FAYETTEVILLE — The School District has launched an investigation into the high school basketball team’s involvement at a local political campaign event.
Officials said they began looking into the matter after questions over whether high school students had participated in team-organized neighborhood canvassing activities for Scott Berna, a candidate for City Council in Ward 3. Berna is challenging incumbent Sloan Scroggin, who is seeking a second term on the council.
Berna on Sept. 13 sent an email to Fayetteville High School head boy’s basketball coach Brad Stamps inviting the team to help with a door-hanging event on Sept. 24. In return, Berna said he would make a contribution to the team for their efforts.
Berna told Stamps he wanted to make sure both the students and parents knew exactly what he was requesting, and that helping with the “fundraising opportunity” should not be considered an endorsement.
“I would also request you give them an opt-out option in case their family has loyalty to my opponent Sloan Scroggin,” Berna wrote. “I certainly do not want to make anyone feel uncomfortable.”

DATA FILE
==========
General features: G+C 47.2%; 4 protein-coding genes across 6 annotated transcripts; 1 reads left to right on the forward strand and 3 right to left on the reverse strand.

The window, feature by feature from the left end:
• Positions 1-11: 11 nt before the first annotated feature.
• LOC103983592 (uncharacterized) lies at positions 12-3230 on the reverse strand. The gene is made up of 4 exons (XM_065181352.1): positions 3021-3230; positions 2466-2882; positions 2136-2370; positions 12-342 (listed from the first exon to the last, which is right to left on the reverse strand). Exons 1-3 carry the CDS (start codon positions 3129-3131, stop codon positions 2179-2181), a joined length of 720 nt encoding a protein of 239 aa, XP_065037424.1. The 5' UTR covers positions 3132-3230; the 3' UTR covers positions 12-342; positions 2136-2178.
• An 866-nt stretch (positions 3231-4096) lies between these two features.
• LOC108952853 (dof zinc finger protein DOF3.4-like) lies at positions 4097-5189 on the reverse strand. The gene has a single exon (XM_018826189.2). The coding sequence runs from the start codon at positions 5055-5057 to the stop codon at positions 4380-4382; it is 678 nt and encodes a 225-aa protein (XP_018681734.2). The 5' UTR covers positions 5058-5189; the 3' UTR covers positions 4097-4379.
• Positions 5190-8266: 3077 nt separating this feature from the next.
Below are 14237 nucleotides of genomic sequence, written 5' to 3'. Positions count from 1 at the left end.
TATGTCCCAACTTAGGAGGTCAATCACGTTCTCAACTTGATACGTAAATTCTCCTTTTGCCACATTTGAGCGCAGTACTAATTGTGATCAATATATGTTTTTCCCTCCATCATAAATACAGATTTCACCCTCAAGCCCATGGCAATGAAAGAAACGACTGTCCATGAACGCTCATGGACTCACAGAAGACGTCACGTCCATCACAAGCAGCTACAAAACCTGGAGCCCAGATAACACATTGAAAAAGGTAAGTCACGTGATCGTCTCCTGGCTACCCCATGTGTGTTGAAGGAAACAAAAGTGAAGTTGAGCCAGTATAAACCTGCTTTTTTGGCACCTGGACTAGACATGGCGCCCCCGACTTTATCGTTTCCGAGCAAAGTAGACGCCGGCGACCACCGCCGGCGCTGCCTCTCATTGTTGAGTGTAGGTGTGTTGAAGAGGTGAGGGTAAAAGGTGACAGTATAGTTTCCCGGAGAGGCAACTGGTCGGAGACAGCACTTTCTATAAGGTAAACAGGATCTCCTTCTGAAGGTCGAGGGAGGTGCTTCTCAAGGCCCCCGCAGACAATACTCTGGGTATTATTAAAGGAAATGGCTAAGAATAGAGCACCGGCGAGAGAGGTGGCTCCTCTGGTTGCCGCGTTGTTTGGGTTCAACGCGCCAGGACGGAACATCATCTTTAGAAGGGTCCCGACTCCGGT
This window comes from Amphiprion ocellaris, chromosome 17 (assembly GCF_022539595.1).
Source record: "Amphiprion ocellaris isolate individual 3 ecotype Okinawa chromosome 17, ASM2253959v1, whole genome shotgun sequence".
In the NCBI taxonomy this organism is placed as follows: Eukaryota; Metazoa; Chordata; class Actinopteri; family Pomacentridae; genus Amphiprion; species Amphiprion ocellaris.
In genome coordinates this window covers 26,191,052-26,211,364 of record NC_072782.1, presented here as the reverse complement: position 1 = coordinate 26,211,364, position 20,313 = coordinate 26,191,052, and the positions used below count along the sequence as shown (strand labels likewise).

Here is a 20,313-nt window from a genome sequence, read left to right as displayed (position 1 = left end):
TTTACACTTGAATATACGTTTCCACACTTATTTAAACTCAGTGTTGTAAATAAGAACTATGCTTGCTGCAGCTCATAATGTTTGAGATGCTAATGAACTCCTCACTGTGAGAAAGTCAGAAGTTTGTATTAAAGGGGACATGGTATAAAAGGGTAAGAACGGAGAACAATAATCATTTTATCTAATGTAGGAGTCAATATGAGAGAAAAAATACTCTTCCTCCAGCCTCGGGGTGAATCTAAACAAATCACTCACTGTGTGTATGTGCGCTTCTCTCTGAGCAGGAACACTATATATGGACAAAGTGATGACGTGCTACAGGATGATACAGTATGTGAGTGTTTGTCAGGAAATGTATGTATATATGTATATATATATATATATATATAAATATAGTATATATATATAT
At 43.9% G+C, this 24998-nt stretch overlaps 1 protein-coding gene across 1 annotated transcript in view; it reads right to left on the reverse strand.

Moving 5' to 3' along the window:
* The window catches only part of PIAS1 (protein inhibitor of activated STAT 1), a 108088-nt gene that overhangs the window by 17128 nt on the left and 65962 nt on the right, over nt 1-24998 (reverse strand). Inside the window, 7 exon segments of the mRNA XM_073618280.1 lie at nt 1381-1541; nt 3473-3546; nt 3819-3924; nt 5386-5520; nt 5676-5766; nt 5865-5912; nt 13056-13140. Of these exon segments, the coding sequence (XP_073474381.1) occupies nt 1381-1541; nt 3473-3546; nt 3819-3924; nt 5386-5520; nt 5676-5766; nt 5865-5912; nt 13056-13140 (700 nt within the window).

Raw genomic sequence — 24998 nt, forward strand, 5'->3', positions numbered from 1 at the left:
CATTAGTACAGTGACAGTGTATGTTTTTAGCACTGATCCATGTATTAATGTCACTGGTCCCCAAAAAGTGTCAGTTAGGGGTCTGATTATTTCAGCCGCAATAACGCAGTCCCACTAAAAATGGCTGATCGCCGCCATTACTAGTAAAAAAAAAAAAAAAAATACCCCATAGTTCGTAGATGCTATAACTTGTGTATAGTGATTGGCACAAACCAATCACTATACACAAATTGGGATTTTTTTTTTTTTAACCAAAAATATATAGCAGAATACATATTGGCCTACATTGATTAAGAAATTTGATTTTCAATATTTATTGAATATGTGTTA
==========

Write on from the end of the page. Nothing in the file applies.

In his request, Berna said those participating should arrive at the Vandergriff Elementary School parking lot at 8:30 a.m. where they would be assigned to neighborhoods and given instructions on how to place door hangers at each home.
“In most case (sic) you would have little or no interaction with the public,” Berna wrote.
The following day, Stamps forwarded Berna’s email to parents from his school email account.
“Hello everyone, here is a request from a good friend of mine who is running for City Council,” Stamps wrote. “Obviously, I am gonna help him anyway I can, and he has extended this invitation as a fund-raising opportunity for our TEAM.”